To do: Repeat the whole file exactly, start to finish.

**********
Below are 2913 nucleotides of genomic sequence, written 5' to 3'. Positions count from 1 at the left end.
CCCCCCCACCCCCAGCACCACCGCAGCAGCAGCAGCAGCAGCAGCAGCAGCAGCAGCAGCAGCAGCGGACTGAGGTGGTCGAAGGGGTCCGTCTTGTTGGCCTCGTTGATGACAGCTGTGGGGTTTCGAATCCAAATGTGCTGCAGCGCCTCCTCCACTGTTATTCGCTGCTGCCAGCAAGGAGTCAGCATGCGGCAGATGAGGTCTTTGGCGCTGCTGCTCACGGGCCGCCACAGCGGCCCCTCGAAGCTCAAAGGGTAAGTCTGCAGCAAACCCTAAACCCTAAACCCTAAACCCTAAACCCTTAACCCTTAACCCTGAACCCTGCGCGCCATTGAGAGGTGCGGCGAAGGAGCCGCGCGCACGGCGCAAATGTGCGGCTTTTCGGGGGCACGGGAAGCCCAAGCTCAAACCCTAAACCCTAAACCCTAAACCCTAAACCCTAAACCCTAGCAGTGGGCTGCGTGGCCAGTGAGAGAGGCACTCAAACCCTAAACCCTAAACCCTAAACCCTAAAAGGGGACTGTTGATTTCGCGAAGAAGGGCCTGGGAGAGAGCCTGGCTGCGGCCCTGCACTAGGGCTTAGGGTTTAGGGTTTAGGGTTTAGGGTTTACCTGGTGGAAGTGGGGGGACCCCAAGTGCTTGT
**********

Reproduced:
Below are 2913 nucleotides of genomic sequence, written 5' to 3'. Positions count from 1 at the left end.
CCCCCCCACCCCCAGCACCACCGCAGCAGCAGCAGCAGCAGCAGCAGCAGCAGCAGCAGCAGCAGCGGACTGAGGTGGTCGAAGGGGTCCGTCTTGTTGGCCTCGTTGATGACAGCTGTGGGGTTTCGAATCCAAATGTGCTGCAGCGCCTCCTCCACTGTTATTCGCTGCTGCCAGCAAGGAGTCAGCATGCGGCAGATGAGGTCTTTGGCGCTGCTGCTCACGGGCCGCCACAGCGGCCCCTCGAAGCTCAAAGGGTAAGTCTGCAGCAAACCCTAAACCCTAAACCCTAAACCCTAAACCCTTAACCCTTAACCCTGAACCCTGCGCGCCATTGAGAGGTGCGGCGAAGGAGCCGCGCGCACGGCGCAAATGTGCGGCTTTTCGGGGGCACGGGAAGCCCAAGCTCAAACCCTAAACCCTAAACCCTAAACCCTAAACCCTAAACCCTAGCAGTGGGCTGCGTGGCCAGTGAGAGAGGCACTCAAACCCTAAACCCTAAACCCTAAACCCTAAAAGGGGACTGTTGATTTCGCGAAGAAGGGCCTGGGAGAGAGCCTGGCTGCGGCCCTGCACTAGGGCTTAGGGTTTAGGGTTTAGGGTTTAGGGTTTACCTGGTGGAAGTGGGGGGACCCCAAGTGCTTGT